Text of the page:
A new law that bans most private companies in New York City from testing job applicants for marijuana as part of the hiring process may have an impact that reaches far past city limits.
Local Law 91, which was passed by the City Council in April, designates pre-employment testing for the presence of tetrahydrocannabinols — the psychoactive ingredient in marijuana commonly known as THC — as a discriminatory practice.
While the law provides exemptions to a handful of industries, including law enforcement, commercial drivers and anyone who cares for medical patients or children, it will likely force many multistate companies with offices in the city to remove or rework their drug testing policies nationwide.
“You’re going to see changes in employment policies across the country because for a national company it becomes too hard to have different HR policies, and then you run into discrimination issues if you’re drug testing in New Jersey but not in New York,” said Rob Wilson, president of the human resources firm Employco. “The last thing you want is a national drug policy and you’re not on top of this law, you could find yourself with some big headaches.”
The law doesn’t go into effect until May 2020, which gives affected companies time to rework their policies, but Wilson said he’s already seen a shift away from pre-employment drug testing as more states legalize medical and recreational use of the drug.
“A lot of our clients, they’re adjusting their policies for after a job has been accepted,” he said. “So our clients that have zero tolerance are pretty much in the group [of exemptions], working at the airports or clients that have people driving vehicles for work.”
In addition to the ongoing culture shift surrounding marijuana, opponents of pre-employment drug testing argue it does more harm than good by depleting the talent pool either through positive test results or encouraging prospective employees to avoid applying all together.
Given that the presence of THC stays in an individual’s system for up to 30 days after use, testing during the hiring process is also ineffective in determining whether someone is using marijuana during work hours.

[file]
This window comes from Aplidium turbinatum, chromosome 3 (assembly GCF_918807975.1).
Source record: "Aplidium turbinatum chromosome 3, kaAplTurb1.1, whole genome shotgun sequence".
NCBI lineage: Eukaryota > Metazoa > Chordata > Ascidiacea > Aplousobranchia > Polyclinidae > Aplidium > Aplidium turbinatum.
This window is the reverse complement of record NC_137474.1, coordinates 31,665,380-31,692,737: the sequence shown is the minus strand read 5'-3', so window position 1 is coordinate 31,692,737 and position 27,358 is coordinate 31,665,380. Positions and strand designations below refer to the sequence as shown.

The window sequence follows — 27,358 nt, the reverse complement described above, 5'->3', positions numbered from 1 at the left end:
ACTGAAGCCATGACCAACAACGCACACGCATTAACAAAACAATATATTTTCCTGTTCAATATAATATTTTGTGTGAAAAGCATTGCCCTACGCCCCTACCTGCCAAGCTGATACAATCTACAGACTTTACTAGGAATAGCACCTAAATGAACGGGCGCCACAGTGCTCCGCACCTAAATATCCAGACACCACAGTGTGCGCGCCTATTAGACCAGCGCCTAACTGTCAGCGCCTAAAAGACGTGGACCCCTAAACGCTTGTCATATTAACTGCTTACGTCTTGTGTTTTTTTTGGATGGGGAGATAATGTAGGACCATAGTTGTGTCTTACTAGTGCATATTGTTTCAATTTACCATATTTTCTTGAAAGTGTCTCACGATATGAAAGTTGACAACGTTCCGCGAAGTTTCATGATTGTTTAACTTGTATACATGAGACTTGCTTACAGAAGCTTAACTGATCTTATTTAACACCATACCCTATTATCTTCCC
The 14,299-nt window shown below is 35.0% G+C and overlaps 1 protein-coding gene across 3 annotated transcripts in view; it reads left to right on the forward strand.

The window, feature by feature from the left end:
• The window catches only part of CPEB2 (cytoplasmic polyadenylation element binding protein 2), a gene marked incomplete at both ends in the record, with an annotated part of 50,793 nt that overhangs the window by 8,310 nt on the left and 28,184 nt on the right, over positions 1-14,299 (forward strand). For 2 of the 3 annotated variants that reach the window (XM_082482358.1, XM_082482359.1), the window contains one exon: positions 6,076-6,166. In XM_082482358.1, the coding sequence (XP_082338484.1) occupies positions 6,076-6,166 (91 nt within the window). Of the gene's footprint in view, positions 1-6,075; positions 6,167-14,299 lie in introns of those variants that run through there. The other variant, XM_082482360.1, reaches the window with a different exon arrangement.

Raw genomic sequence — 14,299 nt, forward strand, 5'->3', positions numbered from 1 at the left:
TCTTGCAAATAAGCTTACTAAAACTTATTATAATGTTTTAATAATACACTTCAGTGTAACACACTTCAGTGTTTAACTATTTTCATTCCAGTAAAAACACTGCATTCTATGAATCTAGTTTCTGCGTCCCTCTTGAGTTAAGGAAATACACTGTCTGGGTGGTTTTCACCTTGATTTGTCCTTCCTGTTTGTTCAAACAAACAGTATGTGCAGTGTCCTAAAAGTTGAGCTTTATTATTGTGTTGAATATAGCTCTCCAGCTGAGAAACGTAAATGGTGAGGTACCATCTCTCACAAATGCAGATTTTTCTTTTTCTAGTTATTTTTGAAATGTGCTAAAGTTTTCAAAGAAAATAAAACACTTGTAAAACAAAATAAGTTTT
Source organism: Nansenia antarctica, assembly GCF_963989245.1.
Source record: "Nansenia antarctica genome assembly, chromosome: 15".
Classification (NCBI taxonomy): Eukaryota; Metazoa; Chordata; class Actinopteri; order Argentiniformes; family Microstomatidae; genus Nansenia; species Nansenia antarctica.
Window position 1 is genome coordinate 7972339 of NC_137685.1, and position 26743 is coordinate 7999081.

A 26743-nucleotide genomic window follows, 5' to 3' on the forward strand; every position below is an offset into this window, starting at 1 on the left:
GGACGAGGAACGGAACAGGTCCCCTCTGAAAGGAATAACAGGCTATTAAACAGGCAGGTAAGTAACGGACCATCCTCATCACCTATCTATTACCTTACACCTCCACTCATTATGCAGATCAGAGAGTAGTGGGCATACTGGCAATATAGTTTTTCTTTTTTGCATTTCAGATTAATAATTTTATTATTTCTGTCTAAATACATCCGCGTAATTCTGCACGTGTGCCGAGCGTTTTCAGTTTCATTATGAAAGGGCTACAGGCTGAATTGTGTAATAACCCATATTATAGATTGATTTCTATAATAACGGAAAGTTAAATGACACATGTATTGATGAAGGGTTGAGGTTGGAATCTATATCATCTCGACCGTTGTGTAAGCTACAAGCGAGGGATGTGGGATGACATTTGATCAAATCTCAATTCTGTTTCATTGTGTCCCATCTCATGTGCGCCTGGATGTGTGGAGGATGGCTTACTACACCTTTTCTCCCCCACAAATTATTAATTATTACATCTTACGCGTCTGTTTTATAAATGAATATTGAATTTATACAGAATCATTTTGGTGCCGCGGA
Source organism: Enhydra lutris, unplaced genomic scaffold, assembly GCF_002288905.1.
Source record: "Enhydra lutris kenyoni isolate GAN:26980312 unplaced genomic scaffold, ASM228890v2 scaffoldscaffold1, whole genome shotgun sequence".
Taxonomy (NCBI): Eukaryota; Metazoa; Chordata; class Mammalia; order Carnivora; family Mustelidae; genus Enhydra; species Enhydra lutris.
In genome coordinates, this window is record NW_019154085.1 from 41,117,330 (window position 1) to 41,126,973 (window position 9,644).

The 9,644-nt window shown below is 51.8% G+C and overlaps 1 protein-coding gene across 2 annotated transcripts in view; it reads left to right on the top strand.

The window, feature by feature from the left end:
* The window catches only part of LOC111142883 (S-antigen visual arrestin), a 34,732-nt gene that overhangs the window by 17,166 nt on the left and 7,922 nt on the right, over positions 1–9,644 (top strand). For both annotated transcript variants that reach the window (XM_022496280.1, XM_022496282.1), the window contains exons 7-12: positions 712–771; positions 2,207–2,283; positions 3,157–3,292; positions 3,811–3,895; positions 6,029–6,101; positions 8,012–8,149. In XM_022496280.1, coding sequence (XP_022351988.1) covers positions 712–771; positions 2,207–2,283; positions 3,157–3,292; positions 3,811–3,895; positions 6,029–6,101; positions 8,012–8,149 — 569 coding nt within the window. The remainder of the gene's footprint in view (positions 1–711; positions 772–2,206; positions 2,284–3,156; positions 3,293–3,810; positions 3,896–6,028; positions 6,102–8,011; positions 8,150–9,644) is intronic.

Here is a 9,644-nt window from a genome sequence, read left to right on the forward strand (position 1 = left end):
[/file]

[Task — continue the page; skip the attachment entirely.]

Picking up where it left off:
“I’m not sure that drug testing actually does what you want it to do,” said Dr. Danielle Ompad, deputy director of New York University’s Center for Drug Use and HIV/HCV Research. “I would not want somebody who can be productive in the workplace and has tested positive for drugs, I wouldn’t want to prevent them from having a job if they can be a great employee because I don’t think drug use is the only measure of whether someone is going to be successful in a job.”
Ompad suggested employers approach marijuana use in the workforce in the same way they view alcohol. Public Advocate Jumaane Williams, who championed the legislation along with a handful of City Council members, drew similar parallels after it was approved in April.
"Testing isn’t a deterrent to using marijuana, it’s an impediment to opportunity that dates back to the Reagan-era war on drugs measure that’s now a war on workers,” Williams said in a statement. “Prospective employers don’t test for alcohol so marijuana should be no different, but in no way does this bill justify individuals going to work under the influence.”
Crafting a fair drug testing policy for employees, in lieu of a pre-employment requirement, would likely be a more effective deterrent, Ompad said, adding that how a company handles a positive test result is just as critical.
“If somebody immediately gets fired and they only tested positive once, I’m not sure that’s the right thing to do,” she said. “And so maybe a warning or a referral to drug treatment if there’s a problem, but again not all drug use is problematic drug use.”
And while New York City’s law appears to be the first of its kind, Wilson said he doesn’t expect it to remain that way for long.
“I think you’re going to see this more and more, especially as you see first medical marijuana and now recreational marijuana [legalization],” he said. “And it’s not just drug testing. You’re going to see more and more pro-employee laws such as this in more liberal cities.”